High School Sports

Kentucky becomes first state to require protective headgear in high school softball

Scott County's Cece Wittry (36) plays defense during the Woodford County Yellowjackets vs the Scott County Lady Cards softball game at Franklin County High School on Tuesday, May 30, 2017 in Frankfort, Ky.
Scott County's Cece Wittry (36) plays defense during the Woodford County Yellowjackets vs the Scott County Lady Cards softball game at Franklin County High School on Tuesday, May 30, 2017 in Frankfort, Ky. ecox@herald-leader.com

Protective face masks will be mandatory for high school softball pitchers, first basemen and third basemen in Kentucky beginning with the 2018 season.

The KHSAA adopted the new requirement as part of its first organized meeting of the 2017-18 school year in Covington. The change makes Kentucky the first state to require protective headgear in high school softball.

During the National Federation of High Schools summer meeting (June 28-July 2), the KHSAA submitted a proposal to require protective headgear nationwide but it was not approved by the higher body. KHSAA Commissioner Julian Tackett commended his organization for its willingness to be proactive.

“While I was disappointed with the NFHS Rules Committee action in not approving the proposal, it was not altogether surprising as there will always be disagreement when required equipment issues are debated. However, we cannot sit idly by any longer when obvious solutions exist to protect the young ladies in the commonwealth who want to play this great and continually growing game where the talent and ability levels continues to improve,” KHSAA Commissioner Julian Tackett said in a news release. “The marketplace will guide folks through the many already existing alternatives for face protection, along with the rules book requirement across the board in all NFHS sports that require equipment to be worn as intended by the manufacturer.”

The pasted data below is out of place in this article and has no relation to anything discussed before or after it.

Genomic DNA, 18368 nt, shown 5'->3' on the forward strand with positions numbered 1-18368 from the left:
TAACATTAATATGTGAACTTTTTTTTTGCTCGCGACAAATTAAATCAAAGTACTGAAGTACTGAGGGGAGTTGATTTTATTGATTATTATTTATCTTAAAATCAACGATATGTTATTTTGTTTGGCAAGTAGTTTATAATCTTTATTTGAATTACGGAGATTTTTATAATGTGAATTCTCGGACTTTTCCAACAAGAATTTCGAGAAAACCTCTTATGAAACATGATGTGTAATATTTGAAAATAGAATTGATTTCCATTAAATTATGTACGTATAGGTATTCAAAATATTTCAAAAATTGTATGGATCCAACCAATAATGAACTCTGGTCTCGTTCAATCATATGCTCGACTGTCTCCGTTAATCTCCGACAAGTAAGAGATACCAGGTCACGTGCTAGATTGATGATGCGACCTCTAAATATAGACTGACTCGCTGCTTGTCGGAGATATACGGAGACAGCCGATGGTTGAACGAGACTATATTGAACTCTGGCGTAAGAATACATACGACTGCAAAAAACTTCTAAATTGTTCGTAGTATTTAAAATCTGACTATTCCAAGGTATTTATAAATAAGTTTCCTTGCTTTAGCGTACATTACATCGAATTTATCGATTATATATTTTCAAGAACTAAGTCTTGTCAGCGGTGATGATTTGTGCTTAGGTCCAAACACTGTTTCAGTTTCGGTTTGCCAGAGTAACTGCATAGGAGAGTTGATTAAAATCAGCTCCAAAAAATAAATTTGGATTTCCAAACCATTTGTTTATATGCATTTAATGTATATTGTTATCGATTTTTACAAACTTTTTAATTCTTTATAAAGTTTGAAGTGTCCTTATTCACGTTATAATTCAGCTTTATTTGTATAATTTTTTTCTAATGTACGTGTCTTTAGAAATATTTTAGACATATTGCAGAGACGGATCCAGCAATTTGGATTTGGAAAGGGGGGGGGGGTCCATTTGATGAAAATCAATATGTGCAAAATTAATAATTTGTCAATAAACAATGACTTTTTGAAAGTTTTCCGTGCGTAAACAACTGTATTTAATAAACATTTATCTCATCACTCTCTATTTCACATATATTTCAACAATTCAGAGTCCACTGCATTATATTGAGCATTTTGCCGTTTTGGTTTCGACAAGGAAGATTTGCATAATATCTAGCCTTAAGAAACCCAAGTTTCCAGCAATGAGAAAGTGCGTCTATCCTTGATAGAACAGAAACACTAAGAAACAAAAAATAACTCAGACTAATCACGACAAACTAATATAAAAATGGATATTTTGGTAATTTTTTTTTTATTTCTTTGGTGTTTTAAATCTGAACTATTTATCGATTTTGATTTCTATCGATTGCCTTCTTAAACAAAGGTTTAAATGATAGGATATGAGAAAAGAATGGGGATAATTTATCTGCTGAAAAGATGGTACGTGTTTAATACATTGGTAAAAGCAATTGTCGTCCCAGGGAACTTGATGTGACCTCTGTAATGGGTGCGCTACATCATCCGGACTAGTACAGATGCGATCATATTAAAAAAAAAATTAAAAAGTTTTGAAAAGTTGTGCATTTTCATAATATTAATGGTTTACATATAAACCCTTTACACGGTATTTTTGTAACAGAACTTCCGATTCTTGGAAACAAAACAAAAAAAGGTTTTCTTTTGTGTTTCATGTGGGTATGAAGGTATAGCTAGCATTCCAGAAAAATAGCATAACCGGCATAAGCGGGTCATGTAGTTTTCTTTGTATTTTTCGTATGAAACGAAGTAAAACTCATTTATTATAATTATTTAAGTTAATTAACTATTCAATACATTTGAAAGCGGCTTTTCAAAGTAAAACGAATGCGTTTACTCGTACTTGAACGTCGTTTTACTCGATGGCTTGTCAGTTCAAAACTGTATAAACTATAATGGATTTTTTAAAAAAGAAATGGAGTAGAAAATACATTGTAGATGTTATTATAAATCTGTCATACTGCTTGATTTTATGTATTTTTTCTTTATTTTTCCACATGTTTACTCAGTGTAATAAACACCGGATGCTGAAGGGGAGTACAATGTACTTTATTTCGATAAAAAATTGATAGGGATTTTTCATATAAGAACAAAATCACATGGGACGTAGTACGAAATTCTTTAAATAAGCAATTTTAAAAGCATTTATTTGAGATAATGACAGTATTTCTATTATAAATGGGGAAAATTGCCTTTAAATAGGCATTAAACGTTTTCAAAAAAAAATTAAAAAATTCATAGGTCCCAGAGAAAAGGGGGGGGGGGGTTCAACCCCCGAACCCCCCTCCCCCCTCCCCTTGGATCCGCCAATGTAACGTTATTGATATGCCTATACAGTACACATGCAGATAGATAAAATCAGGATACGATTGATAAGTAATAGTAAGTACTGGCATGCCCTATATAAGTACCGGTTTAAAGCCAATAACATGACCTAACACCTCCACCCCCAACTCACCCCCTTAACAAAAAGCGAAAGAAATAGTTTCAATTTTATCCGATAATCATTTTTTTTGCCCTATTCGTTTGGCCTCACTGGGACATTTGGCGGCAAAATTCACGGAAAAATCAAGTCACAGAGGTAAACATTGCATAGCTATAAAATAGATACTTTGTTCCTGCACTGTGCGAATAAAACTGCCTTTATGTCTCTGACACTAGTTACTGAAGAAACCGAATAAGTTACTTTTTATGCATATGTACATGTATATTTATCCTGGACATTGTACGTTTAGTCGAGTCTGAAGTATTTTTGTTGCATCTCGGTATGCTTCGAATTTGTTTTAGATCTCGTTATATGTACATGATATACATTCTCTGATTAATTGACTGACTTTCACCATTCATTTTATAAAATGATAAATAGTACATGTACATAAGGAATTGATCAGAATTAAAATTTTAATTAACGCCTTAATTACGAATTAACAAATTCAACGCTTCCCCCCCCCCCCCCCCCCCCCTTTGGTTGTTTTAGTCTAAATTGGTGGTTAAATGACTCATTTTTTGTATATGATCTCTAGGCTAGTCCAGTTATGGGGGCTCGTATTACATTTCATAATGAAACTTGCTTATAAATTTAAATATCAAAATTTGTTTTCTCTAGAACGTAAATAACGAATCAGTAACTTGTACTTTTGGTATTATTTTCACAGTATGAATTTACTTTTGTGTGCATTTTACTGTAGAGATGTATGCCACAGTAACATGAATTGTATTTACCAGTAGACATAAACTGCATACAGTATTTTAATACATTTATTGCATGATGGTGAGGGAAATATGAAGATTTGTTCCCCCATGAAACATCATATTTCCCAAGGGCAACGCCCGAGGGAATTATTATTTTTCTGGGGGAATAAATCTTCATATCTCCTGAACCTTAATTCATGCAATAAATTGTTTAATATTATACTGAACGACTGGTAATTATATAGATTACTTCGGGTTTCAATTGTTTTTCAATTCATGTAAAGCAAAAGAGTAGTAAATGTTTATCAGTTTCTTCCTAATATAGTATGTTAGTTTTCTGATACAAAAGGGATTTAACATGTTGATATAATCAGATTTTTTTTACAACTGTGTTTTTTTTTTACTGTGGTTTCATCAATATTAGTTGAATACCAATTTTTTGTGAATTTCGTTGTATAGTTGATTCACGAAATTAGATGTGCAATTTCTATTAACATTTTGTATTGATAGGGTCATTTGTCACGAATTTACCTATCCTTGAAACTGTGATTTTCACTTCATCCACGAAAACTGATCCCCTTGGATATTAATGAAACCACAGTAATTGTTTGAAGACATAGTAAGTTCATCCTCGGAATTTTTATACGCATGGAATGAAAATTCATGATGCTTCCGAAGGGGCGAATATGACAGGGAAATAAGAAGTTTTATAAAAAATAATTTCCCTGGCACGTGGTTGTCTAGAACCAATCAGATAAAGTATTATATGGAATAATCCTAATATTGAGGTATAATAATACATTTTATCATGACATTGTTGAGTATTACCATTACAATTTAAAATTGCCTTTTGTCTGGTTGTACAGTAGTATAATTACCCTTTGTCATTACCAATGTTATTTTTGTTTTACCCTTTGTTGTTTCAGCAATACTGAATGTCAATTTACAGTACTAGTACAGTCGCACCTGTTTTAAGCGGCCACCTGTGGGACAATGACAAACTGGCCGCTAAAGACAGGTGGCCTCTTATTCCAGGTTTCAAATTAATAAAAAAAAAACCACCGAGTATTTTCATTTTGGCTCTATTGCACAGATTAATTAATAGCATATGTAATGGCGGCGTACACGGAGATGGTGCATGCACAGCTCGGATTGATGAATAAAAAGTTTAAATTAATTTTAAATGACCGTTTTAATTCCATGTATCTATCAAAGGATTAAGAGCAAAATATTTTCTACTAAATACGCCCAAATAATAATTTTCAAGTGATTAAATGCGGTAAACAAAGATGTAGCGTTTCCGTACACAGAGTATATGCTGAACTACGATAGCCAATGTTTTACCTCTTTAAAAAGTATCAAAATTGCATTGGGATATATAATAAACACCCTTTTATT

The KHSAA in 2014 made a recommendation for schools to use protective equipment in softball, but it was not required.

“It is also unfortunate that our Board’s proactive recommendation from 2014 to the member schools was not universally implemented by the school systems, schools, coaches, parents and student participants as perhaps those groups felt the need for a higher body to make the rule a requirement,” Tackett said. “If that was the case, they need wait no longer.”

Click here for the full news release from the KHSAA.

Josh Moore: 859-231-1307, @HLpreps

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